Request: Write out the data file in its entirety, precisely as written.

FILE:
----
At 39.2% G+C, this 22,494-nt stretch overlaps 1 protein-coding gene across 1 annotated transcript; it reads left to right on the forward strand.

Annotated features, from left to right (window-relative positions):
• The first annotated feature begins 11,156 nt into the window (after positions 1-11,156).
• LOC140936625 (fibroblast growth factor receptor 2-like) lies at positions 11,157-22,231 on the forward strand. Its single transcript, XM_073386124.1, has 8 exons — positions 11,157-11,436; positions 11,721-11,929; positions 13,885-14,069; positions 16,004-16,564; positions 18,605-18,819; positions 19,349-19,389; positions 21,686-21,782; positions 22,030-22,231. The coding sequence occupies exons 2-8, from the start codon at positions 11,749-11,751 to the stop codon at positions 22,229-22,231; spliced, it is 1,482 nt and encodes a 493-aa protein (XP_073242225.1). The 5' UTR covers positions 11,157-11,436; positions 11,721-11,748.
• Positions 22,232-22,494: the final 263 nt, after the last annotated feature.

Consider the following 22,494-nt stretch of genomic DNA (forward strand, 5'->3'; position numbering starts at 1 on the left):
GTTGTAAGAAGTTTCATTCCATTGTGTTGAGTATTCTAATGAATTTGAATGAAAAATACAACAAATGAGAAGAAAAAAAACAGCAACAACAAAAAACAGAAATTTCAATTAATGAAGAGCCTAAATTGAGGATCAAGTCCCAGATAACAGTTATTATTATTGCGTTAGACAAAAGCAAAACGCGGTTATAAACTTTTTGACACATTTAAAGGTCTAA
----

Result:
At 39.2% G+C, this 22,494-nt stretch overlaps 1 protein-coding gene across 1 annotated transcript; it reads left to right on the forward strand.

Annotated features, from left to right (window-relative positions):
• The first annotated feature begins 11,156 nt into the window (after positions 1-11,156).
• LOC140936625 (fibroblast growth factor receptor 2-like) lies at positions 11,157-22,231 on the forward strand. Its single transcript, XM_073386124.1, has 8 exons — positions 11,157-11,436; positions 11,721-11,929; positions 13,885-14,069; positions 16,004-16,564; positions 18,605-18,819; positions 19,349-19,389; positions 21,686-21,782; positions 22,030-22,231. The coding sequence occupies exons 2-8, from the start codon at positions 11,749-11,751 to the stop codon at positions 22,229-22,231; spliced, it is 1,482 nt and encodes a 493-aa protein (XP_073242225.1). The 5' UTR covers positions 11,157-11,436; positions 11,721-11,748.
• Positions 22,232-22,494: the final 263 nt, after the last annotated feature.

Consider the following 22,494-nt stretch of genomic DNA (forward strand, 5'->3'; position numbering starts at 1 on the left):
GTTGTAAGAAGTTTCATTCCATTGTGTTGAGTATTCTAATGAATTTGAATGAAAAATACAACAAATGAGAAGAAAAAAAACAGCAACAACAAAAAACAGAAATTTCAATTAATGAAGAGCCTAAATTGAGGATCAAGTCCCAGATAACAGTTATTATTATTGCGTTAGACAAAAGCAAAACGCGGTTATAAACTTTTTGACACATTTAAAGGTCTAA